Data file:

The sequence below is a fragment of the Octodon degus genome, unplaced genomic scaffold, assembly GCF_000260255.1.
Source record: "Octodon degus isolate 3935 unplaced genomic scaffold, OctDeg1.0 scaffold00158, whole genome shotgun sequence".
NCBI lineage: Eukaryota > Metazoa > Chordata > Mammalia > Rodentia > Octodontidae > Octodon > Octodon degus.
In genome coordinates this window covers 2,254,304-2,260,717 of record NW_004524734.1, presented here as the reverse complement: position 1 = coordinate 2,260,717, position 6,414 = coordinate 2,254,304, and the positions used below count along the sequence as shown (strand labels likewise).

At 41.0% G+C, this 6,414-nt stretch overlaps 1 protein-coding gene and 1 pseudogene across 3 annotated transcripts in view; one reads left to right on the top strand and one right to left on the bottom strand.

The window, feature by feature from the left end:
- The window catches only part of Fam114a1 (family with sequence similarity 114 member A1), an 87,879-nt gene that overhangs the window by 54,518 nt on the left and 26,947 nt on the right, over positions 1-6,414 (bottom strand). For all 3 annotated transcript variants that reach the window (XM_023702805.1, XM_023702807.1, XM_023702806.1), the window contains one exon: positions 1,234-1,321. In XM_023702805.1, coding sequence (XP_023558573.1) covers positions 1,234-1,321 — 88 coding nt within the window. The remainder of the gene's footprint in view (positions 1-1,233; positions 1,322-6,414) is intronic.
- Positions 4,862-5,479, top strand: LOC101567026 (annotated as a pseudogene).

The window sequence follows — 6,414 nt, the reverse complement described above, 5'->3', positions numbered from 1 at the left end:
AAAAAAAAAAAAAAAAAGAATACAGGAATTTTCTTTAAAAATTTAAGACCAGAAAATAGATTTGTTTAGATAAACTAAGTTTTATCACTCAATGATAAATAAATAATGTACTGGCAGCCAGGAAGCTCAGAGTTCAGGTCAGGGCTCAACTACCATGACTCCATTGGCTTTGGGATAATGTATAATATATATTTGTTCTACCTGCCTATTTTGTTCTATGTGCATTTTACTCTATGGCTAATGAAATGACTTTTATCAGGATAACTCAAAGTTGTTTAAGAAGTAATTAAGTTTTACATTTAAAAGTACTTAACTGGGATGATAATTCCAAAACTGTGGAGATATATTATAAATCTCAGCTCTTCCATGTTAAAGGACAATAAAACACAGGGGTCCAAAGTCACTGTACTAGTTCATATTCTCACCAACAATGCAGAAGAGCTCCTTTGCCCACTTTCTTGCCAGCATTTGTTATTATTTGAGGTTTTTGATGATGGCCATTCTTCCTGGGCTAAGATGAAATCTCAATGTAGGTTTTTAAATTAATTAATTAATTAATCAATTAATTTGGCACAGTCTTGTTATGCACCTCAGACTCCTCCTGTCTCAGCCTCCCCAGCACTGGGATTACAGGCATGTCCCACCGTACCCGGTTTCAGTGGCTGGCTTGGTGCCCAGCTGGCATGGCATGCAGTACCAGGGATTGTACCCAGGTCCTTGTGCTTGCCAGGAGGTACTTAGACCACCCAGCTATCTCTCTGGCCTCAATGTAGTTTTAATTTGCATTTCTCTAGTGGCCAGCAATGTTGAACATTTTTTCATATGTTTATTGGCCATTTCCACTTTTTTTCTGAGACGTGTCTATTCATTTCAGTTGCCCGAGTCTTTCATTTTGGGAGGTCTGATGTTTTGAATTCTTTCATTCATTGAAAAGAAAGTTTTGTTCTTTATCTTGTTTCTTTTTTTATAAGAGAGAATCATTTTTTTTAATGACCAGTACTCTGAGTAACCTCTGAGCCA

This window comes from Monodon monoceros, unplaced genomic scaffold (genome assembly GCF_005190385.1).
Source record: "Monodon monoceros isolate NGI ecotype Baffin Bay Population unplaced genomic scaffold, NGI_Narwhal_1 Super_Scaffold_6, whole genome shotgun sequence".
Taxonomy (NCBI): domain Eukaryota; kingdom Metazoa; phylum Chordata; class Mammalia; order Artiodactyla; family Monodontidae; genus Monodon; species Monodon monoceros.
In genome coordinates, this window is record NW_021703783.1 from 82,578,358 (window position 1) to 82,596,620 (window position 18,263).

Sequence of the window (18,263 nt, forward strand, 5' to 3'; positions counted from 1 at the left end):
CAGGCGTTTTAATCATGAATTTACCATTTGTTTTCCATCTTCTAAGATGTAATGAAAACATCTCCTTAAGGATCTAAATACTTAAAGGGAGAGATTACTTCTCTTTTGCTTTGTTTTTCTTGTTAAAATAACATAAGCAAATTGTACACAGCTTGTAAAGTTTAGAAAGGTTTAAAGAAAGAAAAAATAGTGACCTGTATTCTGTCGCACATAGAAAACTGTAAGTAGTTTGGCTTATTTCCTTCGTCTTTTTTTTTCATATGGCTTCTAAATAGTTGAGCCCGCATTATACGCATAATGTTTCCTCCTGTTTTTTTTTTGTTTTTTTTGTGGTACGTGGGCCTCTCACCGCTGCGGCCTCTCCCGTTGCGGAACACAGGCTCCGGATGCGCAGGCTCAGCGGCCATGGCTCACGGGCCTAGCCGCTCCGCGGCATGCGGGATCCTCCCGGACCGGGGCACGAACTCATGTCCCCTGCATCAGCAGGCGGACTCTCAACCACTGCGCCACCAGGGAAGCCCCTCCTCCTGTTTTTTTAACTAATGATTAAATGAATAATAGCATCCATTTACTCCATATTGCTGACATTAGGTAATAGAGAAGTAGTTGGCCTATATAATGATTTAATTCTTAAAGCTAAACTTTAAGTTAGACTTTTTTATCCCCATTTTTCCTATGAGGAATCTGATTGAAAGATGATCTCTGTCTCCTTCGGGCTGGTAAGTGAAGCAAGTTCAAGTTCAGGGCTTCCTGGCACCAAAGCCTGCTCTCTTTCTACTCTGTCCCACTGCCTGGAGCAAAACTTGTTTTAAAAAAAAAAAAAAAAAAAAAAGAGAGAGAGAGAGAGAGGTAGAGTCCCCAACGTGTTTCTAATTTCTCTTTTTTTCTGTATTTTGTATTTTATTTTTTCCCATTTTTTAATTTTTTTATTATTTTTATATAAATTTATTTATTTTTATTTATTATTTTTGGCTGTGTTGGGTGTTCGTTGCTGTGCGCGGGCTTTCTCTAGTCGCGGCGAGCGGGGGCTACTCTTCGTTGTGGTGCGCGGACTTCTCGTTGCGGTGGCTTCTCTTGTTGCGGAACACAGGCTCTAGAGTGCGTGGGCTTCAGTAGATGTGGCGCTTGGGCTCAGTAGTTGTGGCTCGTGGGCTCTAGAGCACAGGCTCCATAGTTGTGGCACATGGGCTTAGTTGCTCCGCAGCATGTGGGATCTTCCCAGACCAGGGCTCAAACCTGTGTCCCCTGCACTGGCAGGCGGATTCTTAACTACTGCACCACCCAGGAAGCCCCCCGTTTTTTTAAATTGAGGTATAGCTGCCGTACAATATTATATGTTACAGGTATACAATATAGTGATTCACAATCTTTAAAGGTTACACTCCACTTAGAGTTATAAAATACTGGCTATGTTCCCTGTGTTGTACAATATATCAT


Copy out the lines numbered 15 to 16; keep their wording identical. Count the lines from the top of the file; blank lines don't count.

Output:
Sequence of the window (18,263 nt, forward strand, 5' to 3'; positions counted from 1 at the left end):
CAGGCGTTTTAATCATGAATTTACCATTTGTTTTCCATCTTCTAAGATGTAATGAAAACATCTCCTTAAGGATCTAAATACTTAAAGGGAGAGATTACTTCTCTTTTGCTTTGTTTTTCTTGTTAAAATAACATAAGCAAATTGTACACAGCTTGTAAAGTTTAGAAAGGTTTAAAGAAAGAAAAAATAGTGACCTGTATTCTGTCGCACATAGAAAACTGTAAGTAGTTTGGCTTATTTCCTTCGTCTTTTTTTTTCATATGGCTTCTAAATAGTTGAGCCCGCATTATACGCATAATGTTTCCTCCTGTTTTTTTTTTGTTTTTTTTGTGGTACGTGGGCCTCTCACCGCTGCGGCCTCTCCCGTTGCGGAACACAGGCTCCGGATGCGCAGGCTCAGCGGCCATGGCTCACGGGCCTAGCCGCTCCGCGGCATGCGGGATCCTCCCGGACCGGGGCACGAACTCATGTCCCCTGCATCAGCAGGCGGACTCTCAACCACTGCGCCACCAGGGAAGCCCCTCCTCCTGTTTTTTTAACTAATGATTAAATGAATAATAGCATCCATTTACTCCATATTGCTGACATTAGGTAATAGAGAAGTAGTTGGCCTATATAATGATTTAATTCTTAAAGCTAAACTTTAAGTTAGACTTTTTTATCCCCATTTTTCCTATGAGGAATCTGATTGAAAGATGATCTCTGTCTCCTTCGGGCTGGTAAGTGAAGCAAGTTCAAGTTCAGGGCTTCCTGGCACCAAAGCCTGCTCTCTTTCTACTCTGTCCCACTGCCTGGAGCAAAACTTGTTTTAAAAAAAAAAAAAAAAAAAAAAGAGAGAGAGAGAGAGAGGTAGAGTCCCCAACGTGTTTCTAATTTCTCTTTTTTTCTGTATTTTGTATTTTATTTTTTCCCATTTTTTAATTTTTTTATTATTTTTATATAAATTTATTTATTTTTATTTATTATTTTTGGCTGTGTTGGGTGTTCGTTGCTGTGCGCGGGCTTTCTCTAGTCGCGGCGAGCGGGGGCTACTCTTCGTTGTGGTGCGCGGACTTCTCGTTGCGGTGGCTTCTCTTGTTGCGGAACACAGGCTCTAGAGTGCGTGGGCTTCAGTAGATGTGGCGCTTGGGCTCAGTAGTTGTGGCTCGTGGGCTCTAGAGCACAGGCTCCATAGTTGTGGCACATGGGCTTAGTTGCTCCGCAGCATGTGGGATCTTCCCAGACCAGGGCTCAAACCTGTGTCCCCTGCACTGGCAGGCGGATTCTTAACTACTGCACCACCCAGGAAGCCCCCCGTTTTTTTAAATTGAGGTATAGCTGCCGTACAATATTATATGTTACAGGTATACAATATAGTGATTCACAATCTTTAAAGGTTACACTCCACTTAGAGTTATAAAATACTGGCTATGTTCCCTGTGTTGTACAATATATCAT